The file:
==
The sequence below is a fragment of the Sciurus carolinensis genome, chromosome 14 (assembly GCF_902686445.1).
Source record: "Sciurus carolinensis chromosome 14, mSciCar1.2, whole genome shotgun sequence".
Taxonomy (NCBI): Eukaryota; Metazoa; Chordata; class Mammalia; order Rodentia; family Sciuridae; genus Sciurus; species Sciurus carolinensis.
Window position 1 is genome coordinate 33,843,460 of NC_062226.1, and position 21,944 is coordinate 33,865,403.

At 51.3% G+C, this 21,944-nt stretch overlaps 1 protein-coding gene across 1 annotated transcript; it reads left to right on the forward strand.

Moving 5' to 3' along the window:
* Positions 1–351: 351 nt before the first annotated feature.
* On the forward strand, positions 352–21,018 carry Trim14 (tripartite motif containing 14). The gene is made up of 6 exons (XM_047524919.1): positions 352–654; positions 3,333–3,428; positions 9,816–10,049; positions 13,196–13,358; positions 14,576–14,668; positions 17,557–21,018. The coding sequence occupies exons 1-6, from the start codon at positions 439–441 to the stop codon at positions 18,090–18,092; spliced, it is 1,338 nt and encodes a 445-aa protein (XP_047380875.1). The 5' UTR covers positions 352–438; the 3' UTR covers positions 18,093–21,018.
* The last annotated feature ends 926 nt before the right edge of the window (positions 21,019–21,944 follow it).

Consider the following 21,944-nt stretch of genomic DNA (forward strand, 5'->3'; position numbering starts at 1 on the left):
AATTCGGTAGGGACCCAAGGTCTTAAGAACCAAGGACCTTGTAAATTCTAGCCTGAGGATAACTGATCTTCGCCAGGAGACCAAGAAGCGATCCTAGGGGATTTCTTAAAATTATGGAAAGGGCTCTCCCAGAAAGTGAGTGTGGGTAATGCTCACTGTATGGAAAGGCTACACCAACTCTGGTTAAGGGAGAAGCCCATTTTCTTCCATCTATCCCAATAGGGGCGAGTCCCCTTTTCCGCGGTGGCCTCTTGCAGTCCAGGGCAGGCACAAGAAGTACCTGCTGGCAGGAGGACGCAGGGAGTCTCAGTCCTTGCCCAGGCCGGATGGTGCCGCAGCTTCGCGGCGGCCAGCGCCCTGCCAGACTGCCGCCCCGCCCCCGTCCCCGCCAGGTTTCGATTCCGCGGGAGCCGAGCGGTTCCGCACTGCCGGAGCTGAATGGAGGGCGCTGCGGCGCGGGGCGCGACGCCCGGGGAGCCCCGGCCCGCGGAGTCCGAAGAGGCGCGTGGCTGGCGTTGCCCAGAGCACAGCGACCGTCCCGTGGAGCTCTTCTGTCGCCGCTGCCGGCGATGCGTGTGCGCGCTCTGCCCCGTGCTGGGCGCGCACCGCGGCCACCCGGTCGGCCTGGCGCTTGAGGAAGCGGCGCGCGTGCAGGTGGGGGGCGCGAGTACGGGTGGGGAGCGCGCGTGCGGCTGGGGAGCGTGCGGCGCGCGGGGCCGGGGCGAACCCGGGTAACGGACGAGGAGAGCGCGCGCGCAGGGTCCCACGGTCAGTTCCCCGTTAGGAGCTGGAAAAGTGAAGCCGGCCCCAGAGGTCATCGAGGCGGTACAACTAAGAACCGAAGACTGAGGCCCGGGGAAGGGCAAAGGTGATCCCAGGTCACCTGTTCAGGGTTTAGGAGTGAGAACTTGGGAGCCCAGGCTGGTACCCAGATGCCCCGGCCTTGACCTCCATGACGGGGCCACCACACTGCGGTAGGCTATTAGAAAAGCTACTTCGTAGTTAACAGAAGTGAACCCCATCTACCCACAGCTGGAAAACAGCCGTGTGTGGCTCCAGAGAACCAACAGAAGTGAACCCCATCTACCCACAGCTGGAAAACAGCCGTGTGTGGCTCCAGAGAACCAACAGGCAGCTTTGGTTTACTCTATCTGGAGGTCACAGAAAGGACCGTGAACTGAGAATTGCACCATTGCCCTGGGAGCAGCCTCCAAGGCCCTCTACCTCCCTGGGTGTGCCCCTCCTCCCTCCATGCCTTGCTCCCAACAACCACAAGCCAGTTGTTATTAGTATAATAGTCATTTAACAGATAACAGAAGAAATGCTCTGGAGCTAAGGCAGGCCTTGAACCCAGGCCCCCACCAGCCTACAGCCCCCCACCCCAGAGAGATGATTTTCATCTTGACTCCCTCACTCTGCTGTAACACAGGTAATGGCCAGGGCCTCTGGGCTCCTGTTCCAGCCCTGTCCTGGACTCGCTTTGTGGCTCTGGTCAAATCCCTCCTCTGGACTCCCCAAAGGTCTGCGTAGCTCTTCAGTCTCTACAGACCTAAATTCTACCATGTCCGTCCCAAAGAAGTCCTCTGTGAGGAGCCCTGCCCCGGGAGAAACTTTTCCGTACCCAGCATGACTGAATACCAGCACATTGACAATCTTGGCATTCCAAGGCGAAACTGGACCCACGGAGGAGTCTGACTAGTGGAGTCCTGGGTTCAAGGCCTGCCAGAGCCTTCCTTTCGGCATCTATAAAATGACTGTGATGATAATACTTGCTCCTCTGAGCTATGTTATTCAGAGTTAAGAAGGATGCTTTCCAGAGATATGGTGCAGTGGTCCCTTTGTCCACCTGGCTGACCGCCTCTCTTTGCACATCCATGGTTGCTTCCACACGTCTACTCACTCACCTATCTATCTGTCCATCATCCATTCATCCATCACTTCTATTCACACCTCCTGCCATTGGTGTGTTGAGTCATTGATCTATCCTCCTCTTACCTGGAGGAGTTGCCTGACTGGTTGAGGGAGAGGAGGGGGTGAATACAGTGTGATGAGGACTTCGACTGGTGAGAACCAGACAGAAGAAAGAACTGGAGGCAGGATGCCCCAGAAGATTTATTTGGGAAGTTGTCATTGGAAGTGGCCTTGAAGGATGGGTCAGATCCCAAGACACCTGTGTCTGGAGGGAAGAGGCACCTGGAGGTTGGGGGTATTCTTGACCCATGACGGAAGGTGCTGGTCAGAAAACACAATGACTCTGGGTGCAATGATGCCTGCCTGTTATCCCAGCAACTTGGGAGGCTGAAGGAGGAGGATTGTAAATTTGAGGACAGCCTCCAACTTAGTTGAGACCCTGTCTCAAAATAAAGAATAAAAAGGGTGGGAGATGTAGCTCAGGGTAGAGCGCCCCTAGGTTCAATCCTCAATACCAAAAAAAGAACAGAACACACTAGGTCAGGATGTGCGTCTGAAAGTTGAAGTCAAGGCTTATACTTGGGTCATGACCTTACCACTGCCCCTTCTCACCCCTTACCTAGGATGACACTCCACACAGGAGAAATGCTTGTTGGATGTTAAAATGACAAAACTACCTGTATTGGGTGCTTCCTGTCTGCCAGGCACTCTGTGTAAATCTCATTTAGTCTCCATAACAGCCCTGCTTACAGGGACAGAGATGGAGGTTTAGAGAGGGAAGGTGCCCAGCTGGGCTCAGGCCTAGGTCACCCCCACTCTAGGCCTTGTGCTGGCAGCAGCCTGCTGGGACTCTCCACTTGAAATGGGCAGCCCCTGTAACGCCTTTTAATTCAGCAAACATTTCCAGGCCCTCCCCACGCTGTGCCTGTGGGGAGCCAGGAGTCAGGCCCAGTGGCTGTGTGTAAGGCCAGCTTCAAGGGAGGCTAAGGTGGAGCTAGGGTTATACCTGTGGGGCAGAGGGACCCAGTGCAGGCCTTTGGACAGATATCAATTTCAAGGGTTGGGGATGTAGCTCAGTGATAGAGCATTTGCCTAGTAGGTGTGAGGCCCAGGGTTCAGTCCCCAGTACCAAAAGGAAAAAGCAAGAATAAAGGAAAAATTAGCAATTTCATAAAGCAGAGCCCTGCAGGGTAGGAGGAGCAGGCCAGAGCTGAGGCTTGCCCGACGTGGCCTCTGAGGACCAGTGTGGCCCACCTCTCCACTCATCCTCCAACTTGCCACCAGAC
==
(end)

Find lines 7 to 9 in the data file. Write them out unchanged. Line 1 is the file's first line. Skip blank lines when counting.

* Positions 1–351: 351 nt before the first annotated feature.
* On the forward strand, positions 352–21,018 carry Trim14 (tripartite motif containing 14). The gene is made up of 6 exons (XM_047524919.1): positions 352–654; positions 3,333–3,428; positions 9,816–10,049; positions 13,196–13,358; positions 14,576–14,668; positions 17,557–21,018. The coding sequence occupies exons 1-6, from the start codon at positions 439–441 to the stop codon at positions 18,090–18,092; spliced, it is 1,338 nt and encodes a 445-aa protein (XP_047380875.1). The 5' UTR covers positions 352–438; the 3' UTR covers positions 18,093–21,018.
* The last annotated feature ends 926 nt before the right edge of the window (positions 21,019–21,944 follow it).